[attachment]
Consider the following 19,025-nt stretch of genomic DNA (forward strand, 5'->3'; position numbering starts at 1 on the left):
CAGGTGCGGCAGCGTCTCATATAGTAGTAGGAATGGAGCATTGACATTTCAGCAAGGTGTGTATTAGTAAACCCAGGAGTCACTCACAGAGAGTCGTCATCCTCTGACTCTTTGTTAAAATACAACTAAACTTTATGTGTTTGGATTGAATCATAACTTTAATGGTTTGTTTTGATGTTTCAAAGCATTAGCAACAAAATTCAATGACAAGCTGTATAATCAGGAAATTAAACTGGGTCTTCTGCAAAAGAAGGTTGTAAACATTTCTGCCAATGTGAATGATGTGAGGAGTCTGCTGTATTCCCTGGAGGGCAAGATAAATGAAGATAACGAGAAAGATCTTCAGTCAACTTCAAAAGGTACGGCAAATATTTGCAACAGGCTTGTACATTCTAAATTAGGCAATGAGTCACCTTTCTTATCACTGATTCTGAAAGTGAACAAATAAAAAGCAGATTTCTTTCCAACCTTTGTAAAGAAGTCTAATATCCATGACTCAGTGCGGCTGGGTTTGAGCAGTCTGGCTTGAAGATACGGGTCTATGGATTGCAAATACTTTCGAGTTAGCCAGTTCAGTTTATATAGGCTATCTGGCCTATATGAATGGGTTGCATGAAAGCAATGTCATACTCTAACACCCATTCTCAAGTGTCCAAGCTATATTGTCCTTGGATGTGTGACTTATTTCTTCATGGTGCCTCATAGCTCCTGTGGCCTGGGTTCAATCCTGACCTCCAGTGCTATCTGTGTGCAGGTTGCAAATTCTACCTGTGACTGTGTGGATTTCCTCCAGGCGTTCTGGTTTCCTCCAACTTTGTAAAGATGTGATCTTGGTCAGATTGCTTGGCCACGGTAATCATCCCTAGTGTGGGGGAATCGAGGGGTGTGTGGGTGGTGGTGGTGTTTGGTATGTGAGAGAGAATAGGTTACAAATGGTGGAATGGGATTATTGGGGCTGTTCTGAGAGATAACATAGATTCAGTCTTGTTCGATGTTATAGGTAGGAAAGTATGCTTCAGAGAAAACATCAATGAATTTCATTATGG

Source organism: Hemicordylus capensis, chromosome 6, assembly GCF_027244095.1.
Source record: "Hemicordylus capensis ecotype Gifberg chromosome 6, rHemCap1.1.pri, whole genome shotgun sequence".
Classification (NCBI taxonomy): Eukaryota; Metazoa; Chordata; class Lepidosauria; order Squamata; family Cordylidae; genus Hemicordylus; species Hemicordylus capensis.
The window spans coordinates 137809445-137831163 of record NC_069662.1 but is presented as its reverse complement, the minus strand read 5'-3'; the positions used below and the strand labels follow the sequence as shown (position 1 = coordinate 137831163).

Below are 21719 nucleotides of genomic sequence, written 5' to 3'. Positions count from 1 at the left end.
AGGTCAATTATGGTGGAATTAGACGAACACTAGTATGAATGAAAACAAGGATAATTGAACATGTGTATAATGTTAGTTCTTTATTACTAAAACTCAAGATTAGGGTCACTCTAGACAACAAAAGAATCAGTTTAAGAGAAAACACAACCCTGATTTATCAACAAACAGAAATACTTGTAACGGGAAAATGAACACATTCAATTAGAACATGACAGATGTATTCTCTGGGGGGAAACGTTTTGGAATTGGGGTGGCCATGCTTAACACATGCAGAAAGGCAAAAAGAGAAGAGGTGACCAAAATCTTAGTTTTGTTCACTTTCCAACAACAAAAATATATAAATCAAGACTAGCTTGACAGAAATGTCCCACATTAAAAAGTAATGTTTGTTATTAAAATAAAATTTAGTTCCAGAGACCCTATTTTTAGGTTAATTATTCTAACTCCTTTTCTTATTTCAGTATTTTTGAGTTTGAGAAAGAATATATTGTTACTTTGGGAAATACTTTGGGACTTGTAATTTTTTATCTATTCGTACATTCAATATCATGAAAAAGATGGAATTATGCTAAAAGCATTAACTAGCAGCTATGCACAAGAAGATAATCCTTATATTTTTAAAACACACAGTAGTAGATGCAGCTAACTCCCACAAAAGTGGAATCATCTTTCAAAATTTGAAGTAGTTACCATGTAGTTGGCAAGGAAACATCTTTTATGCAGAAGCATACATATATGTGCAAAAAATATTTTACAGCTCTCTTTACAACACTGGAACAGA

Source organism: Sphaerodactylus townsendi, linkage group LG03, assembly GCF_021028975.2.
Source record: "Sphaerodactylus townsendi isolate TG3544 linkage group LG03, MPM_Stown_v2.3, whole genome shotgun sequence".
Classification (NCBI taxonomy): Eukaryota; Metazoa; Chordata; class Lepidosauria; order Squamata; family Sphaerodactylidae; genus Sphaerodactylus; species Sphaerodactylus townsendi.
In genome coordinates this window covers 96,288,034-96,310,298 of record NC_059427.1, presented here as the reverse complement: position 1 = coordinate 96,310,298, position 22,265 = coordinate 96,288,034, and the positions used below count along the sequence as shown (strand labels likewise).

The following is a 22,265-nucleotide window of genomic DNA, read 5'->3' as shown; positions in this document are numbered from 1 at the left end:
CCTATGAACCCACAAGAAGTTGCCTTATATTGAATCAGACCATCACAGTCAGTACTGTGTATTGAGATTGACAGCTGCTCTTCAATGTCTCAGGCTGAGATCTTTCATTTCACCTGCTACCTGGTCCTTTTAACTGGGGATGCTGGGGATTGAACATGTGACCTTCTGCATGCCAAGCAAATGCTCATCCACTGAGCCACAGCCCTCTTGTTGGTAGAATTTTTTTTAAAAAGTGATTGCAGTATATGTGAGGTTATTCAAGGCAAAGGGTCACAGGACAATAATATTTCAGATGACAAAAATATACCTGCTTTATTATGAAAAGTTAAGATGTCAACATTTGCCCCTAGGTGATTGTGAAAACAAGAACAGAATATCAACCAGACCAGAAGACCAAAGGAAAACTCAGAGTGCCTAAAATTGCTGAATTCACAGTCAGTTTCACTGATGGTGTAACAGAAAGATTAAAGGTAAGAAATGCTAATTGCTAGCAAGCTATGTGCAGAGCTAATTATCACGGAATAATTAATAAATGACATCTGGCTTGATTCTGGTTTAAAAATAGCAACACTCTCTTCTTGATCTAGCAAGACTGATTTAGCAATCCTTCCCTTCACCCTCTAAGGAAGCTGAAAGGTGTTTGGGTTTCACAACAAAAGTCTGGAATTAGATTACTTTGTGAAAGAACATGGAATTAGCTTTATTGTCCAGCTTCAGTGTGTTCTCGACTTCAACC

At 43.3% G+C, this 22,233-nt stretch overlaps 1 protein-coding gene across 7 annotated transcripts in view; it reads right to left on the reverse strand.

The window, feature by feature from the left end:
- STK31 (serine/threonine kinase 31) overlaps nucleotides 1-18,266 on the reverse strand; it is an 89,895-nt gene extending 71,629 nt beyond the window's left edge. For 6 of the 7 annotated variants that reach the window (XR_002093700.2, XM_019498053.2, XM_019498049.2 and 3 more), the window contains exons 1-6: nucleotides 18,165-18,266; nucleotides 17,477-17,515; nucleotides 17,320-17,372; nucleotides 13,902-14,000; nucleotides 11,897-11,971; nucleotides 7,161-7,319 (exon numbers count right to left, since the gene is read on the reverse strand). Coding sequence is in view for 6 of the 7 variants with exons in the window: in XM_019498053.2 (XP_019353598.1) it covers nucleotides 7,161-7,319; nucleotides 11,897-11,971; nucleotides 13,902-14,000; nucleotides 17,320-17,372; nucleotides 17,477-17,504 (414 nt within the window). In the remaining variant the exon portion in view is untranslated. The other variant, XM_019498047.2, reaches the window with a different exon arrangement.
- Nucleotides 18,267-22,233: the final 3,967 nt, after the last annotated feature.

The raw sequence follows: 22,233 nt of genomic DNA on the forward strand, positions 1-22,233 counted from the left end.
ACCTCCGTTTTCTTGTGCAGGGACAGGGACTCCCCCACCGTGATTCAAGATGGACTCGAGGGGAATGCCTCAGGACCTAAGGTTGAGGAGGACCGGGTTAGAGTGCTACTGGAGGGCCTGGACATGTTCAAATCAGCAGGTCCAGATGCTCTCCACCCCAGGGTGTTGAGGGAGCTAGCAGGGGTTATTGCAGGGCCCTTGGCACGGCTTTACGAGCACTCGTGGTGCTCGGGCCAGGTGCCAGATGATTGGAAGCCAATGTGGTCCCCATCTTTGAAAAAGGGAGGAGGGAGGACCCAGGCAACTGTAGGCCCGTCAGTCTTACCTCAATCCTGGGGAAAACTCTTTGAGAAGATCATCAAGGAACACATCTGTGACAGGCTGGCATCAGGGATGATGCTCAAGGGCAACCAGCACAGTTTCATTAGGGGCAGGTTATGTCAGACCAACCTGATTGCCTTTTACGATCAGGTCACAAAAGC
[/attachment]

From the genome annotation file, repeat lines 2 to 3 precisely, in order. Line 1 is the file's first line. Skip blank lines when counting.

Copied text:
CAGGTGCGGCAGCGTCTCATATAGTAGTAGGAATGGAGCATTGACATTTCAGCAAGGTGTGTATTAGTAAACCCAGGAGTCACTCACAGAGAGTCGTCATCCTCTGACTCTTTGTTAAAATACAACTAAACTTTATGTGTTTGGATTGAATCATAACTTTAATGGTTTGTTTTGATGTTTCAAAGCATTAGCAACAAAATTCAATGACAAGCTGTATAATCAGGAAATTAAACTGGGTCTTCTGCAAAAGAAGGTTGTAAACATTTCTGCCAATGTGAATGATGTGAGGAGTCTGCTGTATTCCCTGGAGGGCAAGATAAATGAAGATAACGAGAAAGATCTTCAGTCAACTTCAAAAGGTACGGCAAATATTTGCAACAGGCTTGTACATTCTAAATTAGGCAATGAGTCACCTTTCTTATCACTGATTCTGAAAGTGAACAAATAAAAAGCAGATTTCTTTCCAACCTTTGTAAAGAAGTCTAATATCCATGACTCAGTGCGGCTGGGTTTGAGCAGTCTGGCTTGAAGATACGGGTCTATGGATTGCAAATACTTTCGAGTTAGCCAGTTCAGTTTATATAGGCTATCTGGCCTATATGAATGGGTTGCATGAAAGCAATGTCATACTCTAACACCCATTCTCAAGTGTCCAAGCTATATTGTCCTTGGATGTGTGACTTATTTCTTCATGGTGCCTCATAGCTCCTGTGGCCTGGGTTCAATCCTGACCTCCAGTGCTATCTGTGTGCAGGTTGCAAATTCTACCTGTGACTGTGTGGATTTCCTCCAGGCGTTCTGGTTTCCTCCAACTTTGTAAAGATGTGATCTTGGTCAGATTGCTTGGCCACGGTAATCATCCCTAGTGTGGGGGAATCGAGGGGTGTGTGGGTGGTGGTGGTGTTTGGTATGTGAGAGAGAATAGGTTACAAATGGTGGAATGGGATTATTGGGGCTGTTCTGAGAGATAACATAGATTCAGTCTTGTTCGATGTTATAGGTAGGAAAGTATGCTTCAGAGAAAACATCAATGAATTTCATTATGG

Source organism: Hemicordylus capensis, chromosome 6, assembly GCF_027244095.1.